Adasa Inc. v. Avery Dennison Corporation

Filing 167

Opinion and Order signed on 4/30/2020 by Magistrate Judge Mustafa T. Kasubhai: Defendant's Motion for Summary Judgment of Invalidity (ECF No. 122 ) is DENIED. Plaintiff's Motion for Partial Summary Judgment of No Invalidity (ECF No. 145 ) is GRANTED. (jk)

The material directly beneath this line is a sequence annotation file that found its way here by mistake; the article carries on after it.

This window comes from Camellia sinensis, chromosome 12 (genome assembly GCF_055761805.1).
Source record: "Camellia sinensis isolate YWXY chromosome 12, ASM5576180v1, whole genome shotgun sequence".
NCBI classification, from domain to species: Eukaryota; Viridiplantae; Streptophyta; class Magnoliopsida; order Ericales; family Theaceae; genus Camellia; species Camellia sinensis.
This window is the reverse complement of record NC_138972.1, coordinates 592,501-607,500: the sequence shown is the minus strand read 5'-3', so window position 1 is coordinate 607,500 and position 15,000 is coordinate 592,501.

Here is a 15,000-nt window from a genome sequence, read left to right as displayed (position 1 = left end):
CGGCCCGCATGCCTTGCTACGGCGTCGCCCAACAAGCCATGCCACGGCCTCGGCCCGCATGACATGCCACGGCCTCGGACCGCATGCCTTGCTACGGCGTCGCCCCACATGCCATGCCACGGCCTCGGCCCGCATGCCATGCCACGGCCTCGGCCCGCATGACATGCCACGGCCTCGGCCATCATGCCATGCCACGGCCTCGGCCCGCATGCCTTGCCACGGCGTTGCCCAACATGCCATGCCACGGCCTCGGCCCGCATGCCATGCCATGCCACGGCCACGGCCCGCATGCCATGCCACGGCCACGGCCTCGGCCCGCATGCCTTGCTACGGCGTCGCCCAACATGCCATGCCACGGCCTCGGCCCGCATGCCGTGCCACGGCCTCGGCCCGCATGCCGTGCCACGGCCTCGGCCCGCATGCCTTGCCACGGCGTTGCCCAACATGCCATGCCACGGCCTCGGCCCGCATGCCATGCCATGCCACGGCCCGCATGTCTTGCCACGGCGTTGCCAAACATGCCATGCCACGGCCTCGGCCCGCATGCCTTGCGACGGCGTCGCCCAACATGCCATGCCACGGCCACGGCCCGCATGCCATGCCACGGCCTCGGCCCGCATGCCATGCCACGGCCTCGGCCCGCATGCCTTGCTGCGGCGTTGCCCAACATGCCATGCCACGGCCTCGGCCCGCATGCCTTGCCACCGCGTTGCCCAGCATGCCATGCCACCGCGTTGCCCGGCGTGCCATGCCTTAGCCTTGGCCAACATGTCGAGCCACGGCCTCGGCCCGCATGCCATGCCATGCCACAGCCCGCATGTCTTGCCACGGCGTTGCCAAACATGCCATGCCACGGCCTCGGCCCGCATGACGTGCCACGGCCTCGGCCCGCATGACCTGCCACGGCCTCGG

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Case 6:17-cv-01685-MK Document 167 Filed 04/30/20 Page 1 of 16 UNITED STATES DISTRICT COURT DISTRICT OF OREGON EUGENE DIVISION ADASA INC., Case No.: 6:17-cv-01685-MK Plaintiff, OPINION AND ORDER RE: DEFENDANT’S MOTION FOR SUMMARY JUDGMENT OF INVALIDITY; PLAINTIFF’S CROSS MOTION FOR PARTIAL SUMMARY JUDGMENT OF NO INVALIDITY v. AVERY DENNISON CORPORATION, Defendant. KASUBHAI, Magistrate Judge: Plaintiff brought this action alleging that Defendant infringed its patent in violation of 35 U.S.C. §§ 271(a), (b), (c), and (f). Second Am. Compl., ECF No. 112. Both parties consent to jurisdiction by a U.S. Magistrate Judge. ECF No. 29. Before the Court are Defendant’s Motion for Summary Judgment of Invalidity (ECF No. 122) and Plaintiff’s Cross Motion for Partial Summary Judgment of No Invalidity (ECF No. 145). The Court heard oral argument on February 25, 2020. ECF No. 155. For the reasons set forth below, Defendant’s Motion for Summary Judgment of Invalidity (ECF No. 122) is 1 – OPINION AND ORDER Case 6:17-cv-01685-MK Document 167 Filed 04/30/20 Page 2 of 16 DENIED and Plaintiff’s Motion for Partial Summary Judgment of No Invalidity (ECF No. 145) is GRANTED. BACKGROUND A. General Background Plaintiff, an Oregon corporation, is the owner of the United States Patent No. 9,798,967 (the “ ‘967 Patent”) under the patent law before the America Invents Act (“AIA”) became effective in 2013. Am. Compl., Ex. A, the ‘967 Patent, ECF No. 71-1. The inventor of the ‘967 Patent is Clarke McAllister (“McAllister”). Id. The letters patent of the ‘967 Patent shows that the ‘967 Patent claims priority through a chain of patent applications. Id. at 1:6-21. Relevant to the issues here, the ‘967 Patent claims priority as a continuation of U.S. Patent No. 9,272,805 filed on June 19, 2012, which is a continuation-in-part of U.S. Patent No. 8,228,198 filed on June 21, 2010 (“The ‘198 Patent” or “2010 Application”), which is a continuation-in-part of the U.S. Patent Application No. 12/124,768, filed on May 21, 2008 (“2008 Application”). Id. In August and September of 2008, McAllister and Plaintiff ADASA worked to incorporate embodiments of his invention into a radio frequency identification (“RFID”) encoding system as a project with Walmart, referred to as the “Ad Hoc Mode”. Legaard Decl., Ex. E., McAllister Dep. 95:17-24, ECF No. 123-5; see Ex. G, Pl.’s Resp. to Def.’s Second Set of Interrogs. 3, ECF No. 123-7. Plaintiff introduced the Ad Hoc feature commercially in February 2009 and sold the encoders and software implementing the Ad Hoc Mode to Walmart on April 20, 2009. Id. at Ex. G, 3-4. Following Plaintiff’s filing of this infringement action, Defendant filed a Request for Ex Parte Reexamination of the ‘967 Patent with the United States Patent and Trademark Office 2 – OPINION AND ORDER Case 6:17-cv-01685-MK Document 167 Filed 04/30/20 Page 3 of 16 (“USPTO”). Pl.’s Reply, Ex. A 1-2, ECF No. 148-2. The USPTO issued a Reexamination Certificate on July 30, 2018 concluding that all claims of the ‘967 Patent are patentable. Am. Compl. Ex. A, 42, Ex Parte Reexamination Certificate, ECF No. 71-1. B. The Technology Background of the ‘967 Patent The ‘967 Patent relates in part to systems for encoded and commissioned wireless RFID devices. Second Am. Compl. ¶ 8, ECF No. 112; Answer, ¶¶ 8, 11, ECF No. 114. In the RFID industry and particularly for merchandise tracking applications, the memory bank of an RFID tag is encoded with an Electronic Product Code (“EPC”), an identifier for an item in the supply chain to uniquely identify that particular item. Second Am. Compl. ¶ 11, ECF No. 112; Answer ¶ 11, ECF No. 114. The EPC can be serialized in a format following an EPC tag data standard. Second Am. Compl. ¶ 11, ECF No. 112; Answer ¶ 11, ECF No. 114. One standard is known as Serialized Global Trade Item Number (“SGTIN”). Second Am. Compl. ¶ 11, ECF No. 112; Answer ¶ 11, ECF No. 114. Where the SGTIN format is used for item identification, the EPC contains “object class” information and a “serial number.” Second Am. Compl. ¶ 12, ECF No. 112; Answer ¶ 12, ECF No. 114. The “object class” information includes, among other things, a “company prefix,” which identifies the brand owner and an “item reference number” which identifies the class of item offered by a brand owner (which generally corresponds to the UPC or SKU of a bar code). Second Am. Compl. ¶ 12, ECF No. 112; Answer ¶ 12, ECF No. 114. The “object class” section of a SGTIN format uniquely identifies different classes of products sold by a particular brand owner. Second Am. Compl. ¶ 12, ECF No. 112; Answer ¶ 12, ECF No. 114. The companies or brand owners are responsible for assigning a unique serial number for each item of an object class. Second Am. Compl. ¶ 12, ECF No. 112; Answer ¶ 12, ECF No. 114. The combination of 3 – OPINION AND ORDER Case 6:17-cv-01685-MK Document 167 Filed 04/30/20 Page 4 of 16 an object class and a unique serial number provides a unique object number contained in the EPC. Second Am. Compl. ¶ 13, ECF No. 112; Answer ¶ 13, ECF No. 114. The ‘967 Patent teaches an RFID transponder or inlay with an RFID integrated circuit chip (“IC chip”) having an encoded memory structure that ensures uniqueness with the serial number portion of the code. Am. Compl. Ex. A, the ‘967 Patent, ECF No. 71-1. Specifically, the ‘967 Patent teaches an RFID IC chip memory structure delineating a section using the leading bits of the serial number section of the EPC binary encoding – referred to as the “most significant bits” (“MSBs”) in the ‘967 Patent. Am. Compl. Ex. A, the ‘967 Patent, ECF No. 71-1. C. Plaintiff’s Claims Plaintiff alleges that Defendant “makes, encodes, sells, and offers to sell RFID tags and labels for customers that are RFID transponders that comprise a substrate, an antenna, and an RFID IC chip coupled to the antenna.” Second Am. Compl. ¶ 22, ECF No. 112. Plaintiff alleges direct infringement of claims 1-6, and 12-15 of the ‘967 Patent by using the format of the ‘967 Patent in violation of 35 U.S.C. § 271(a). Id. ¶¶ 26-35. Plaintiff also alleges indirect infringement of the ‘967 Patent in violation of 35 U.S.C. §§ 271(b), (c) and (f). Id. ¶¶ 36-41. LEGAL STANDARD Summary judgment is appropriate when “there is no genuine dispute as to any material fact and the movant is entitled to judgment as a matter of law.” Fed. R. Civ. P. 56(a). “The movant has the burden of showing that there is no genuine issue of fact, but the plaintiff is not thereby relieved of his own burden of producing in turn evidence that would support a jury verdict.” Anderson v. Liberty Lobby, Inc., 477 U.S. 242, 256 (1986). In determining a motion for summary judgment, “the judge must view the evidence in the light most favorable to the nonmoving party.” McLaughlin v. Liu, 849 F.2d 1205, 1208 (9th Cir. 1988). 4 – OPINION AND ORDER Case 6:17-cv-01685-MK Document 167 Filed 04/30/20 Page 5 of 16 DISCUSSION Defendant’s motion and Plaintiff’s cross motion present two issues before the Court. First, whether the 2008 Application discloses the claimed invention in the ‘967 Patent in order for the ‘967 Patent to be entitled to the priority date of the 2008 Application. Def.’s Mot. Summ. J. 13-20, ECF No. 122; Pl.’s Cross Mot. Partial Summ. J. 7-25, ECF No. 145. The second issue is based on Defendant’s contention that the ‘967 Patent cannot claim the priority date of the 2008 Application because the 2008 Application does not disclose certain elements of the claims of the ‘967 Patent. Def.’s Mot. Summ. J. 13-20, ECF No. 122. Defendant argues that the “2009 sales of Ad Hoc Mode are invalidating sales under 35 U.S.C. § 102(b) (pre-AIA).” Id. at 5, 20. Plaintiff disagrees and opposes Defendant’s position on both issues. Pl.’s Cross Mot. Partial Summ. J. 7-30, ECF No. 145. I. Relevant Pre-AIA Patent Law A. The “On-Sale Bar” to Patentability Under 35 U.S.C. § 102(b) (pre-AIA), an inventor must file a patent application disclosing an invention within one year after the first public use or sale of the invention, otherwise the ability to obtain patent protection for that invention is forfeited. This statutory bar is known as the “on-sale bar.” See Pfaff v. Wells Electronics, Inc., 525 U.S. 55, 65 (1998). B. Priority Claims and Written Description Requirement When an inventor applies for a patent, the inventor is entitled to a “priority” date, the date when the inventor is first given credit for inventing the invention based on the date the patent application is filed, subject to a few exceptions. 35 U.S.C. § 100(i); 35 U.S.C. § 120. Section 120 of the patent law provides one exception. Specifically, if an earlier filed patent application 5 – OPINION AND ORDER Case 6:17-cv-01685-MK Document 167 Filed 04/30/20 Page 6 of 16 discloses the entire invention and is pending, additional related patent applications that add or modify the portions describing the invention are entitled to claim the priority of the earlier patent application. 35 U.S.C. § 120. That is, the “effective filing date” of the later filed patent applications is the filing date of the earlier filed patent application. Id.; 35 U.S.C. § 100(i). In order to claim the priority of the earlier patent application, the claims in the later filed patent application must be supported by the written description of the earlier patent application. 35 U.S.C. § 112, first para. II. Issues Before the Court A. Whether the 2008 Application Discloses the Claimed Invention in the ‘967 Patent “[T]he hallmark of written description is disclosure.” Ariad Pharm., Inc. v. Eli Lilly & Co., 598 F.3d 1336, 1351 (Fed. Cir. 2010). “[T]he test for sufficiency [of written description] is whether the disclosure of the application relied upon reasonably conveys to those skilled in the art that the inventor had possession of the claimed subject matter as of the filing date.” Id. The test of whether the inventor had “possession as shown in the disclosure” “requires an objective inquiry into the four corners of the specification from the perspective of a person of ordinary skill in the art.” Id. “Compliance with the written description requirement is a question of fact but is amenable to summary judgment in cases where no reasonable fact finder could return a verdict for the non-moving party.” PowerOasis, Inc. v. T-Mobile USA, Inc., 522 F.3d 1299, 1307 (Fed. Cir. 2008). Claim 1 of the ‘967 Patent encompasses the disputed claim elements.1 See Def.’s Mot. Summ. J. 13-20, ECF No. 122; see also Pl.’s Cross Mot. Summ. J. 8, ECF No. 145. The Court 1 Claim 13 also includes these elements, as well as their respective dependent claims. See Am. Compl., Ex. A, the ‘967 Patent Reexam. Cert., 2:1-18, ECF No. 71-1. The Court only discusses the elements in Claim 1 because the parties agree that the differences between Claim 1 and Claim 13 are irrelevant to the analysis at issue. Pl.’s Cross Mot. Summ. J. 8, ECF No. 145; see Def.’s Resp., ECF No. 146. 6 – OPINION AND ORDER Case 6:17-cv-01685-MK Document 167 Filed 04/30/20 Page 7 of 16 adopts Plaintiff’s method of identifying the claim elements of Claim 1 for the ease of references and discussion. Claim 1 states: Claim Element Preamble: Element A: Element B: Element C: Element D: Element E: Element F: Claim 1 1. An RFID transponder comprising: a substrate; an antenna structure formed on the substrate; and an RFID integrated circuit chip which is electrically coupled to the antenna structure, wherein the RFID integrated circuit chip is encoded with a unique object number, the unique object number comprising an object class information space and a unique serial number space, wherein the unique serial number space is encoded with one serial number instance from an allocated block of serial numbers, the allocated block being assigned a limited number of most significant bits, wherein the unique serial number space comprises the limited number of most significant bits uniquely corresponding to the limited number of most significant bits of the allocated block and of remaining bits of lesser significance that together comprise the one serial number instance. Am. Compl., Ex. A, the ‘967 Patent Reexam. Cert., 1:21-39, ECF No. 71-1 (emphasis added for the disputed portions). Defendant argues that the following portions in Element E and Element F of the 2008 Application fail to disclose: (1) “the allocated block being assigned a limited number of most significant bits,” (2) “uniquely corresponding,” (3) the requirement that the allocated block be assigned a limited number of most significant bits, and (4) “remaining bits of lesser significance.” Def.’s Mot. Summ. J. 15-17, ECF No. 122. Defendant does not challenge other parts of Claims 1 and 13 and the remaining claims in the ‘967 Patent. See generally Def.’s Mot. Summ. J., ECF No. 122; see generally Def.’s Resp., ECF No. 146 . Plaintiff claims that the 2008 Application discloses every claim element in Claim 1, including the portions identified by Defendant. Pl.’s Resp. 7-27, ECF No. 130; Pl.’s Cross Mot. 7 – OPINION AND ORDER Case 6:17-cv-01685-MK Document 167 Filed 04/30/20 Page 8 of 16 Summ. J. 10-25, ECF No. 145. Plaintiff supports its position with the declaration of Dr. Engels, Ph.D., an expert in RFID technology. Engels Decl., ECF No. 130-4. “In light of [his] education, background, and extensive professional and practical experience with RFID technology,” Dr. Engels considers himself “to be one skilled in the art as it pertains to the subject matter of the invention taught in the ‘967 Patent[.]” Id. ¶ 11. Dr. Engels declares that he has “analyzed the claims of the ‘967 Patent compared with the disclosure contained within the [2008] Application2, including the written specification, examples, and figures contained therein, to determine whether there is sufficient written support for each limitation of the … [c]laims [of] the ‘967 Patent to be entitled to priority to the [2008 Application].” Id. ¶ 12. Based on his analysis, Dr. Engels concludes that the claims of the ‘967 Patent are adequately supported by the disclosure of the 2008 Application. Id. ¶ 15. It is well established that a patent is presumed valid. PowerOasis, Inc. v. T-Mobile USA, Inc., 522 F.3d 1299, 1303 (Fed. Cir. 2008). “[A] challenger has the burden of persuasion to show by clear and convincing evidence” that a patent is not entitled to priority. Tech. Licensing Corp. v. Videotek, Inc., 545 F.3d 1316, 1329 (Fed. Cir. 2008). Although “the patentee has the burden of going forward with evidence and argument to the contrary[,]” the “ultimate burden never shifts.” Id. at 1328-29. Here, in response to Defendant’s motion challenging the priority of the ‘967 Patent, Plaintiff offers Dr. Engels’ opinion and argument to the contrary. See Pl.’s Resp., ECF No. 130. Defendant challenges Dr. Engels’ opinion, claiming that Dr. Engels is not an ordinary artisan in the pertinent field because “his education and accomplishments clearly far surpasses that of the ordinary artisan in this field.” Def.’s Reply 4, ECF No. 137; Def.’s Resp. 4, ECF No. 146. 2 Dr. Engels’ declaration references the 2008 Application as the ‘768 Application. 8 – OPINION AND ORDER Case 6:17-cv-01685-MK Document 167 Filed 04/30/20 Page 9 of 16 The Federal Circuit has expressly rejected this argument made by Defendant. The Federal Circuit held: “Because the person having ordinary skill in the art is a ‘theoretical construct’ and is ‘not descriptive of some particular individual,’ ‘a person of exceptional skill in the art’ should not be disqualified because he or she is “not ordinary enough.” Norgren Inc. v. Int’l Trade Comm’n, 699 F.3d 1317, 1325 (Fed. Cir. 2012) (citation omitted; emphasis supplied). Defendant agrees that Dr. Engels is skilled in the art. Def.’s Reply 4, ECF No. 137; Def.’s Resp. 4, ECF No. 146. Defendant also does not raise any other argument to challenge Dr. Engels’ qualification as an ordinary artisan. See Def.’s Reply, ECF No. 137; see also Def.’s Resp., ECF No. 146. Thus, the Court follows the Federal Circuit and exercises its discretion to find that Dr. Engels is a person of ordinary skill in the art and “to credit his testimony.” See Norgren Inc., 699 F.3d at 1325. The written description must clearly allow persons of ordinary skill in the art to recognize that the inventor invented what is claimed. Ariad Pharm., Inc., 598 F.3d at 1351 (quotation marks omitted). The Court next examines the disputed portions in Elements E and F in turn to determine whether the 2008 Application clearly allows a person of ordinary skill in the art to recognize that McAllister invented the claimed invention in the ‘967 Patent. (1) “the allocated block being assigned a limited number of most significant bits” a. The 2008 Application and the Ad Hoc Mode Defendant first argues that the 2008 Application does not disclose the Ad Hoc Mode, which is the claimed invention in the ‘967 Patent. Def.’s Mot. Summ. J. 15, ECF No. 122. Defendant notes that the 2008 Application discloses that the MSBs were used to provide “large blocks of pre-authorized blocks of object class serial numbers.” 2008 Application [0049], ECF No. 130-3. Defendant also notes that in the Ad Hoc Mode, “[t]he MSBs could be assigned to an 9 – OPINION AND ORDER Case 6:17-cv-01685-MK Document 167 Filed 04/30/20 Page 10 of 16 encoder to create a block of serial numbers.” Pl.’s Am. Resp. Def.’s Interrogs. 12, ECF No. 1234. Therefore, Defendant contends that the 2008 Application discloses the use of MSBs to provide “blocks of blocks” of serial numbers and does not disclose “a single block of serial numbers” as practiced in the Ad Hoc Mode. Def.’s Mot. Summ. J. 15, ECF No. 122. Plaintiff claims that the Ad Hoc Mode is not the claimed invention of the ‘967 Patent, but merely an embodiment of a particular aspect of the invention. McAllister Decl. ¶¶ 6-7, ECF No. 130-8; Engels Decl. ¶ 62, ECF No. 130-4. Specifically, the “Ad Hoc Mode was a mode of operation of ADASA’s PAD3500 encoder.” Engels Decl. ¶ 63, ECF No. 130-4; McAllister Decl. ¶¶ 6-7, ECF No. 130-8. Defendant does not refute that the Ad Hoc Mode was merely an embodiment of the ‘967 Patent. See generally, Def.’s Reply, ECF No. 137. Because at issue is whether the claimed invention in the ‘967 Patent, not the Ad Hoc Mode, is disclosed by the 2008 Application, the Court does not address the issue related to the Ad Hoc Mode.3 The Court compares the written description of the 2008 Application with the claims in the ‘967 Patent. b. “blocks of blocks” of serial numbers v. “blocks” of serial numbers According to Plaintiff, the following disclosure from the 2008 Application supports Element E: Authorizations for one or more classes of objects are preferably loaded into encoder 15, 30, or 60, where such authorizations include data fields such as manufacturer ID, item reference, manufacturer code lengths, filter values (that designate packaging levels such as item, case, pallet, etc.), serial number starting point for a block, and other predetermined parameters. A preferred embodiment for quasi-autonomous transponder encoding authority is realized when large pre-authorized blocks of serial numbers are made available to encoder 15 or 50 to utilize on object classes as objects of a class are presented for In its motion, Defendant makes the same argument based on the Ad Hoc Mode for “uniquely corresponding” and “assigned to an allocated block” in Element F. Def.’s Mot. 16-17, ECF No. 122. Because the analysis is the same, the Court does not address this issue separately. 3 10 – OPINION AND ORDER Case 6:17-cv-01685-MK Document 167 Filed 04/30/20 Page 11 of 16 tagging. A preferred method of providing large blocks of pre-authorized blocks of object class serial numbers is to subdivide the entire object class serial number space into sectors that are defined by a limited number of MSB’s (Most Significant Bits) of the serial number field.” Engels Decl. ¶¶ 43-44, ECF No. 130-4 (citing 2008 Application [0015], [0049], ECF No. 130-3) (emphasis supplied in Engels Declaration). Defendant contends that the last sentence of the above disclosure does not disclose a method of providing blocks of serial numbers; rather, it discloses a method of providing “blocks of blocks” of serial numbers. Def.’s Mot. Summ. J. 15, ECF No. 122; Engels Decl. ¶ 45, ECF No. 130-4. Defendant supports its argument with the testimony of Charles B. Williams, whom Plaintiff acknowledges as having “at least ordinary skill in the RFID field.” Def.’s Reply 7, ECF No. 137; Pl.’s Resp. 8, ECF No. 19. According to Defendant, when Mr. Williams was asked what “blocks of blocks” is, he answered “I have no idea what they’re trying to say in that sentence.” Williams Dep. 48:22-49:3, ECF No. 139-44. Plaintiff argues that Defendant’s reliance on Mr. Williams’ testimony is misplaced. Pl.’s Reply 5-6, ECF No. 148. Specifically, “Mr. Williams was not apprised of the requirements of 35 U.S.C. § 112 or the test for determining the sufficiency of a patent disclosure[.]” Id. at 6. Additionally, Mr. Williams “did not review the full disclosure of the 2008 Application” and “was shown a portion of one sentence from the 2008 Application and asked what a ‘block of block’ is.” Id. The record before the Court does not show that Defendant counters this argument. Nor does Defendant dispute Plaintiff’s contention during oral argument. The Court finds that Mr. Williams’ testimony was not based on his review of the full disclosure of the 2008 Application. 4 Defendant cites to but does not submit to the Court page 49 of the deposition transcript of Charles B. Williams. The Court relies on the citation provided in Defendant’s Reply 10, ECF No. 137. 11 – OPINION AND ORDER Case 6:17-cv-01685-MK Document 167 Filed 04/30/20 Page 12 of 16 Defendant also argues that in the 2010 Application (i.e., the ‘198 Patent), Plaintiff revised the sentence to read: “[a] preferred method of providing pre-authorized blocks of object class serial numbers is to subdivide the entire object class serial number space into sectors that are defined by a limited number of MSB’s (Most Significant Bits) of the serial number field.” The ‘198 Patent, 18:34-38, ECF No. 130-14. Defendant claims that “[t]his revision is a clear admission that (1) ‘blocks’ of serial numbers and ‘blocks of blocks’ of serial numbers are not the same thing, and (2) ‘blocks of blocks’ of serial numbers does not describe the claimed invention” in the ‘967 Patent. Def.’s Reply 9, ECF No. 137. The disclosure of the 2010 Application would be relevant if the issue is whether the 2010 Application discloses the claimed invention in the ‘967 Patent. However, that is not the issue before the Court. Rather, as stated above under the discussion concerning the Ad Hoc Mode, the issue is whether the 2008 Application discloses the claimed invention in the ‘967 Patent. Therefore, the Court does not accept Defendant’s framing of the issue. Plaintiff’s argument is based on Dr. Engels’ testimony. Dr. Engels testified that the last sentence in the above disclosure “refers to ‘large blocks’ that are taken from the pre-authorized blocks that are created from the object class serial numbers.” Engels Decl. ¶ 45, ECF No. 130-4. He explains: In other words, all of the serial numbers for a particular object class are divided up into pre-authorized blocks of serial numbers, and some or all of the blocks may be large. The creation of large pre-authorized blocks is effected by the method in which the serial numbers are partitioned into sectors, with the leading bits of a sector being the assigned sequence of most significant bits and the trailing bits of a sector being the remaining bits of lesser significance that complete the serial number. 12 – OPINION AND ORDER Case 6:17-cv-01685-MK Document 167 Filed 04/30/20 Page 13 of 16 Id. ¶¶ 45-46. “The concept of a block of serial numbers, with each serial number in the block having the same set of most significant bits allocated to the block, is straightforwardly understood from this disclosure in the [2008] Application.” Id. ¶ 49. (2) “uniquely corresponding,” “remaining bits of lesser significance” and assigned to an allocated block Element F of the ‘967 Patent requires: “wherein the unique serial number space comprises the limited number of most significant bits uniquely corresponding to the limited number of most significant bits of the allocated block and of remaining bits of lesser significant that together comprise the one serial number instance.” Am. Compl., Ex. A, the ‘967 Patent Reexam. Cert., 1:21-39, ECF No. 71-1 (emphasis added for the disputed portions). As provided above, “the allocated block being assigned a limited number of most significant bits” is part of Element E. Supra, III.A. As noted in footnote 3, the Court does not address Defendant’s Ad Hoc argument. Defendant, however, makes an alternative argument in its reply and in its response to Plaintiff’s motion. Defendant claims that the 2008 Application does not include the language Plaintiff has used in its argument to describe the claimed “uniquely corresponding” relationship between the most significant bits of the encoded serial number and the allocated block. Def.’s Resp. 11, ECF No. 146. Specifically, the language of “share the same,” “matching,” “direct correlation,” “uniquely correspond,” “matching uniquely,” or “one-to-one-relationship.” Id. Defendant also relies on this argument and contends that the 2008 Application similarly does not disclose the limitations of “assigned to an allocated block” and “remaining bits of lesser significance.” Id. at 12. Contrary to Defendant’s argument, the Ninth Circuit has held: “ipsis verbis disclosure is not necessary to satisfy the written description requirement of section 112.” Fujikawa v. 13 – OPINION AND ORDER Case 6:17-cv-01685-MK Document 167 Filed 04/30/20 Page 14 of 16 Wattanasin, 93 F.3d 1559, 1570 (Fed. Cir. 1996). Therefore, the question is not whether the disclosure used the same words in the written description. “Instead, the disclosure need only reasonably convey to persons skilled in the art that the inventor had possession of the subject matter in question.” Id. In addition to the above-cited 2008 Application disclosure supporting Element E, Plaintiff represents that the following disclosure from the 2008 Application supports Element F: A preferred embodiment for quasi-autonomous transponder encoding authority is realized when large pre-authorized blocks of serial numbers are made available to encoder 15 or 50 to utilize on object classes as objects of a class are presented for tagging. A preferred method of providing large blocks of pre-authorized blocks of object class serial numbers is to subdivide the entire object class serial number space into sectors that are defined by a limited number of MSB’s (Most Significant Bits) of the serial number field. In a preferred embodiment serial number block sizes are sufficient to operate encoder 15 or 50 for extended periods of time without any further external authorization steps. For example autonomous operation for a week or more is possible with sufficiently large block sizes. Block allocations are preferably assigned with reference to how many encoders 15 or 50 are authorized to operate within the facilities of the owner of certain object class numbers. In a preferred embodiment, a block is allocated and managed using three numbers: a starting number that is the first serialized instance of the block, a block size which represents the total number of instances in the block, and a counter or index that represents how much of the block has been used during an encoding process. Using these three numbers and an optional block lock bit, a simple database of object class authorizations can be built. Authorizations for one or more classes of objects are preferably loaded into encoder 15, 30, or 60, where such authorizations include data fields such as manufacturer ID, item reference, manufacturer code lengths, filter values (that designate packaging levels such as item, case, pallet, etc.), serial number starting point for a block, and other pre-determined parameters. Such information is preferably loaded into the memory of the encoder in advance of tag commissioning operations. Thus if loaded with information for more than one object class, encoder 15, 30, or 60 does not have sufficient information to proceed with encoding a transponder until a single object class is selected for the present RFID transponder to receive a number from. 14 – OPINION AND ORDER Case 6:17-cv-01685-MK Document 167 Filed 04/30/20 Page 15 of 16 Engels Decl. ¶ 52, ECF No. 130-4 (citing the 2008 Application, [0049], [0051], [0015] ECF No. 130-3) (emphasis supplied in Engels Declaration). At claim construction, the Court has held that “the phrase ‘uniquely corresponding’ is construed as having its plain and ordinary meaning as [P]laintiff Adasa suggests.” Op. and Order 9, ECF No. 68. The Court construed “being assigned a limited number of most significant bits” as “includes a limited, predefined sequence of higher order bits at the leading ends.” Id. at 3. Additionally, the Court construed “remaining bits of lesser significance” as “the remaining lower order bits at the trailing end.” Id. Dr. Engels testifies: 48. The existence of least significant bits in the serial number is implicit from the disclosure that the serial number has a set of most significant bits. If the serial number has a predefined set of most significance bits at its leading end (read from higher order bits at the left to lower order bits at the right), the remaining bits of the serial number would intrinsically be the lower orders bits which follow to complete the serial number. 53. The [2008] Application discloses that a block of serial numbers is created in which all of the serial numbers have the same pre-assigned sequence of most significant bits. As a result, if a serial number instance is selected from this block of serial numbers which all have the same most significant bits, the selected serial number instance must necessarily have the “matching” set of most significant bits that was assigned to all of the serial numbers in that allocated block. … 54. … The manner disclosed by the [2008] Application to ensure uniqueness of the serial numbers for a particular object class is to partition the bits of the serial number space into two parts – the most significant bits and the remaining least significant bits – then to allocate the blocks of serial numbers (where all serial numbers within a block have the same MSB value) to be assigned to unique objects. … Engels Decl. ¶¶ 48, 53-54, ECF No. 130-4 (emphasis added). Based on his chart comparison and analysis, Dr. Engels declares that “the [c]laims of the ‘967 Patent are adequately supported by the disclosure of the [2008] Application[.]” Id. ¶ 15. Because Dr. Engels, an artisan with ordinary skill in the field, is able to recognize that the 2008 15 – OPINION AND ORDER Case 6:17-cv-01685-MK Document 167 Filed 04/30/20 Page 16 of 16 Application discloses the claimed invention in the ‘967 Patent, including Element E and Element F, and Defendant has not met its burden to show the contrary by clear and convincing evidence, the ‘967 Patent is entitled to the priority date of the 2008 Application. See Tech. Licensing Corp., 545 F.3d at 1329. B. Whether the Ad Hoc Mode Sale Invalidates the ‘967 Patent Under § 102(b) Because the Court finds that the 2008 Application discloses the claimed invention in the ‘967 Patent, the later-occurred Ad Hoc Mode sale cannot create an on-sale bar to the ‘967 Patent. For the above reasons, Defendant’s Motion for Summary Judgment of Invalidity is DENIED. Because a patent is presumed valid and Defendant has not met the burden of persuasion to show by clear and convincing evidence that the ‘967 Patent is not entitled to the priority of the 2008 Application, Plaintiff’s Cross Motion for Partial Summary Judgment of No Invalidity is GRANTED. See PowerOasis, Inc., 522 F.3d at 1303. 1329. CONCLUSION Defendant’s Motion for Summary Judgment of Invalidity (ECF No. 122) is DENIED. Plaintiff’s Motion for Partial Summary Judgment of No Invalidity (ECF No. 145) is GRANTED. DATED this 30th day of April 2020. s/ Mustafa T. Kasubhai MUSTAFA T. KASUBHAI United States Magistrate Judge 16 – OPINION AND ORDER